It was Franco Serblin's burning desire to thank the great violin makers of Cremona. He chose to do it with a range of speakers bearing their names. But maybe it was also the challenge of following the Extrema. Or perhaps it was time for a stylistic change to keep the clonemakers jumping. More likely, all three combined at the right time to inspire Serblin to move Sonus Faber another step ahead of the competition. That's because nobody expected the Guerneri Homage, nor anything like it. Not its sound, not its styling. Guarneri Homage is the beginning of Sonus Faber, Phase 2, or Sonus Faber: The Second Decade. And it leaves all others in the dust. To say nothing, though, about the Amati and Stradivarius models to follow...
So what's the significance of this? That digging into the past just might have resulted in the wisest rethink of high-end speakers this decade?
Producing speakers to commemorate the works of the greatest instrument makers of all time is a perilous task. They must be of the same standard as the works of art they're intended to honour; if not, then they fail to serve their purpose. So what do you do? Produce a speaker which makes everything sound like it's being played on said instrument? God forbid that anyone should ever create a speaker in honour of the glockenspiel...
Appropriately, Serblin has managed to endow the Guarneri Homage with the many of qualities of the very violins it honours, and not just visually. To make this point hit home, those of us lucky enough to have attended the world launch in Cremona got to hear a solo performance on a Guarneri, just in case we didn't know what a real one could do.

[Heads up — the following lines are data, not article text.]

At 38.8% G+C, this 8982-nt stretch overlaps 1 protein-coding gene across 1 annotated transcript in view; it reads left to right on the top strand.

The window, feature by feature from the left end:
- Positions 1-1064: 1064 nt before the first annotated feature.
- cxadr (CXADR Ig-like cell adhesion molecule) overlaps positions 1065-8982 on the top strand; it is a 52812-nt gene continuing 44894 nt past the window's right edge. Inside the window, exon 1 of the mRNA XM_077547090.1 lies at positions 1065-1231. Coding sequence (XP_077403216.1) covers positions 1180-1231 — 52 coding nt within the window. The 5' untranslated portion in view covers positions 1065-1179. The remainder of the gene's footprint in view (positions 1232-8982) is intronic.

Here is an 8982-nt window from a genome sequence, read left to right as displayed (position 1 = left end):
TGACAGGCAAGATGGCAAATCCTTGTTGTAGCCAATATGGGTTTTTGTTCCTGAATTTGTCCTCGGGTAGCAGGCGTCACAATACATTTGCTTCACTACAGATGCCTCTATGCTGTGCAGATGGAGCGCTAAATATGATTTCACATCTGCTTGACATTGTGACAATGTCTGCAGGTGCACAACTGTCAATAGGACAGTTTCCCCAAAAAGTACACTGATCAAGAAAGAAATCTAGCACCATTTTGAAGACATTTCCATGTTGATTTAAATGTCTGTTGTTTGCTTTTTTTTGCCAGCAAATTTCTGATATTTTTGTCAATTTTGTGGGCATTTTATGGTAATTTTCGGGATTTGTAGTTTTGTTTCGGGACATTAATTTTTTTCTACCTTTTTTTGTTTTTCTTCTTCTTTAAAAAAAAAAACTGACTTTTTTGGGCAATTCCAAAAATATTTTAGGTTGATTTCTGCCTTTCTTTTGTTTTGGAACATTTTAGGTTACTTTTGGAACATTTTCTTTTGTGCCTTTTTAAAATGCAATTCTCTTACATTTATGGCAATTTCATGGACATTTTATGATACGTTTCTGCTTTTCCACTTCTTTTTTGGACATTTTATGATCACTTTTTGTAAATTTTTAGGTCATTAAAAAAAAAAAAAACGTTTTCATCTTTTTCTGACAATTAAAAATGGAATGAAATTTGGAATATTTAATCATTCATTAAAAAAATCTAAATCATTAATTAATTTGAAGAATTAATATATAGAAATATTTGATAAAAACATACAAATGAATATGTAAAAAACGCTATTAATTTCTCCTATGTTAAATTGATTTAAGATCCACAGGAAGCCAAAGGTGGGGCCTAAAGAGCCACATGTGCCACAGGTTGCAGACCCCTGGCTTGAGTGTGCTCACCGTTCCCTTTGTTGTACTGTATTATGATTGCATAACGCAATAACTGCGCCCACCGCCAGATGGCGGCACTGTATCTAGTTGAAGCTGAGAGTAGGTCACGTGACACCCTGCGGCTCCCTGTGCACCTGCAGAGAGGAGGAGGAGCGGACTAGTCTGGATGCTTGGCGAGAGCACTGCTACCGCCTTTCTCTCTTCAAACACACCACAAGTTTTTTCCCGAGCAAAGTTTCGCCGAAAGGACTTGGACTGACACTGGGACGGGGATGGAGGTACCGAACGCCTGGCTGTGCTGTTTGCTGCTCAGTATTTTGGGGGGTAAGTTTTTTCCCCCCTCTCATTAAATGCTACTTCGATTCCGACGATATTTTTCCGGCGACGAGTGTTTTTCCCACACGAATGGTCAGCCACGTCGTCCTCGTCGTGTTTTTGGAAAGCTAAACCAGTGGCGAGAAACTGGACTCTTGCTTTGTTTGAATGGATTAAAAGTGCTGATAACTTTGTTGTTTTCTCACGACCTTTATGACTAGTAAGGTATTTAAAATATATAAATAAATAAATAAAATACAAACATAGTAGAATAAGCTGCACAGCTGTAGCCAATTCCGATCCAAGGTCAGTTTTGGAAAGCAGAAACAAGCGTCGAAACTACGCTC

The whole project is steeped in 'authenticity', perfect for celebrating Giuseppe Guarneri's achievements during the 250th anniversary of his death. The cabinet's cross-section, the view from the top so to speak, is the same as that of a lute. The result? A flat front baffle but curved sides resulting in an interior without parallel side walls to minimise unwanted standing wives...just like a violin. In keeping with both Guarneri and Sonus Faber traditions, the woodwork is exceptional, the cabinet consisting of 42 individual, solid, handsawn sections of walnut, maple and limewood, all the pieces having been naturally slow-dried for two years and stabilised in kilns. Age-old methods have been employed in the construction, including the use of materials such as natural dyes and organic glues throughout: oliban, copal gum, propolis, Venetian larch turpentine, linseed oil, wine alcohol, gamboge. No, I haven't heard of half of those materials either, but, damn, it's one evocative litany -- could be a shopping list for the Magi or the contents of Bilbo Baggins' tool chest. The sectional bonding is completed with heat pressing techniques used centuries ago for violin making.